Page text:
There are also many uses of water that do not require such treatment. General irrigation needs, such as for watering lawns, gardens, running fountains, exterior cleaning, and other such uses do not necessarily require. In many situations, such as a home or business, treated water is needed for many purposes, but there still remains a frequent need of water for irrigation purposes. When known water treatment systems are used in such a setting, all water including irrigation water ends up being treated. However, using treated water for irrigation purposes is wasteful of the resources expended in treating the water.

Such conventional methods and systems generally have been considered satisfactory for their intended purpose. However, the need for both treated and untreated water from the same system leads to unnecessary water treatment costs. There still remains a continuing need in the art for a water treatment system that can separate treated water from untreated water used for irrigation purposes. There also remains a need in the art for such a system that is inexpensive and easy to make and use. The present invention provides a solution for these problems.

SUMMARY OF THE INVENTION

The purpose and advantages of the present invention will be set forth in and apparent from the description that follows, as well as will be learned by practice of the invention. Additional advantages of the invention will be realized and attained by the methods and systems particularly pointed out in the written description and claims hereof, as well as from the appended drawings.

To achieve these and other advantages and in accordance with the purpose of the invention, as embodied herein and broadly described, the invention includes a water treatment system. The water treatment system includes a pump adapted and configured to pressurize a flow of untreated water. A water treatment tank downstream from the pump includes an inlet in fluid communication with an outlet of the pump and an outlet in fluid communication with an outlet line. A check valve downstream from the water treatment tank includes an inlet in fluid communication with the outlet line of the water treatment tank. The check valve is adapted and configured to permit fluid flow therethrough only in a direction that permits the water treatment tank to evacuate water through the outlet line of the water treatment tank. The system further includes a flow manifold including a first inlet in fluid communication with an outlet of the check valve, a second inlet in fluid communication with an outlet of the pump, and an outlet.

In accordance with a further aspect of the invention, the system further includes a pressure reducing valve having an inlet in fluid communication with the outlet of the flow manifold. The system can further include an irrigation system having an inlet in fluid communication with an outlet of the pressure reducing valve.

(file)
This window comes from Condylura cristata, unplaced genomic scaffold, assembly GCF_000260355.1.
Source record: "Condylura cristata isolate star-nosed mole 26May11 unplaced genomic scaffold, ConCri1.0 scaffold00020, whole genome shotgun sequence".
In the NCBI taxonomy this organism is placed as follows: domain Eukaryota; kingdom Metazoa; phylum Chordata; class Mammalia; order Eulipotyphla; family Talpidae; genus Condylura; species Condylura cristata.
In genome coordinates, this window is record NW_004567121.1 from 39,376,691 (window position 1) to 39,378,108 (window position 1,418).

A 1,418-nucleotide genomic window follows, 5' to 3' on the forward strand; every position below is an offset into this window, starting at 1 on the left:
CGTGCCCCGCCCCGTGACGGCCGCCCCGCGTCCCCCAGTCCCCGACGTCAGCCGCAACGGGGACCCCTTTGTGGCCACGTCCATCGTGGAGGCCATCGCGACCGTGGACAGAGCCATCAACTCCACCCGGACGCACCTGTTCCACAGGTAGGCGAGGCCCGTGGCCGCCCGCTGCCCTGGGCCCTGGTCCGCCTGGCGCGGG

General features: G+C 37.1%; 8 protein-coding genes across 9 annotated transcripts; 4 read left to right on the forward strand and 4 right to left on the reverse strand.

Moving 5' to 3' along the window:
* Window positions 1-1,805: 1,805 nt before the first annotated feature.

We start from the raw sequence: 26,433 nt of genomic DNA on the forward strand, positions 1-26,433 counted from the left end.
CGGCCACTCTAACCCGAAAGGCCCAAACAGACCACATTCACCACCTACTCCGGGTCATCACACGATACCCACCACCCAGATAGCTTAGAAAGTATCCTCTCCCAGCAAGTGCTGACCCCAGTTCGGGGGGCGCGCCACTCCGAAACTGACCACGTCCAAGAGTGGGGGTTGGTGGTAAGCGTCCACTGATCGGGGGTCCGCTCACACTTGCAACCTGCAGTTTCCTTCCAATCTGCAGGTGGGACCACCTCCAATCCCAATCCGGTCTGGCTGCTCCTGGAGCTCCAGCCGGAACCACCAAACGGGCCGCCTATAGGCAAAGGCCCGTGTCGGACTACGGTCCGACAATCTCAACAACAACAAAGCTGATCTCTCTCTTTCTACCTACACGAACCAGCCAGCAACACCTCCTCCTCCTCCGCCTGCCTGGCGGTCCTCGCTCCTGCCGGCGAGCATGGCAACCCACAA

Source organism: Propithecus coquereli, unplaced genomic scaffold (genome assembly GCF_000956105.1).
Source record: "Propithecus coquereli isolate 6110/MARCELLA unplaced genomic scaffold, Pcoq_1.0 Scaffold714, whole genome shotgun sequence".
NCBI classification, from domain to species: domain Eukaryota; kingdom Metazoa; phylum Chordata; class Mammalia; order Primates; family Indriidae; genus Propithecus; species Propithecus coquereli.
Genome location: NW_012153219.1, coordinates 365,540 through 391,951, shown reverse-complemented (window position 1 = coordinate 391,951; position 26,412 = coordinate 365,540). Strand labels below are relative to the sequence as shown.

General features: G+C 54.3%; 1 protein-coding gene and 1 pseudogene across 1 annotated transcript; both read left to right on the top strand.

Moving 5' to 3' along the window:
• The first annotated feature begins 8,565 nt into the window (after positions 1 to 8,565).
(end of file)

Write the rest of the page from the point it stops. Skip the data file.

The pressure reducing valve can include a spring element adapted to deflect under a predetermined force, wherein the spring has a spring constant that is proportional to a pressure drop imposed by the pressure reducing valve. The pressure reducing valve can be adapted and configured to provide a substantially constant pressure drop over a range of flow rates. The range of flow rates can be between about 0 gallons per minute and about 30 gallons per minute, or any other suitable range for a given application.

In accordance with another aspect of the invention, the water treatment tank further includes a second outlet in fluid communication with a holding tank adapted and configured to store treated water. The holding tank can further include an outlet line having a flow restrictor therein to supply a maximum predetermined amount of water to a user. In another aspect of the invention, the check valve can be modular.

The invention also includes a method of operating a water treatment system to bypass flow of untreated water to an irrigation system. The method includes opening a valve to place an irrigation system in fluid communication with a water treatment tank adapted and configured to treat untreated water. The method also includes initially directing water from the water treatment tank through a check valve into the irrigation system.

In accordance with a further aspect of the invention, the step of initially directing water includes directing water from the water treatment tank into the irrigation system through a pressure reducing valve. The method can further include activating a pump to pressurize a source of untreated water upstream of the water treatment tank to a pressure in excess of water pressure on an upstream side of the check valve. Untreated water can be directed through the pressure reducing valve into the irrigation system. Closing the check valve prevents untreated water from entering the water treatment tank by way of the check valve and prevents flow of treated water to the irrigation system.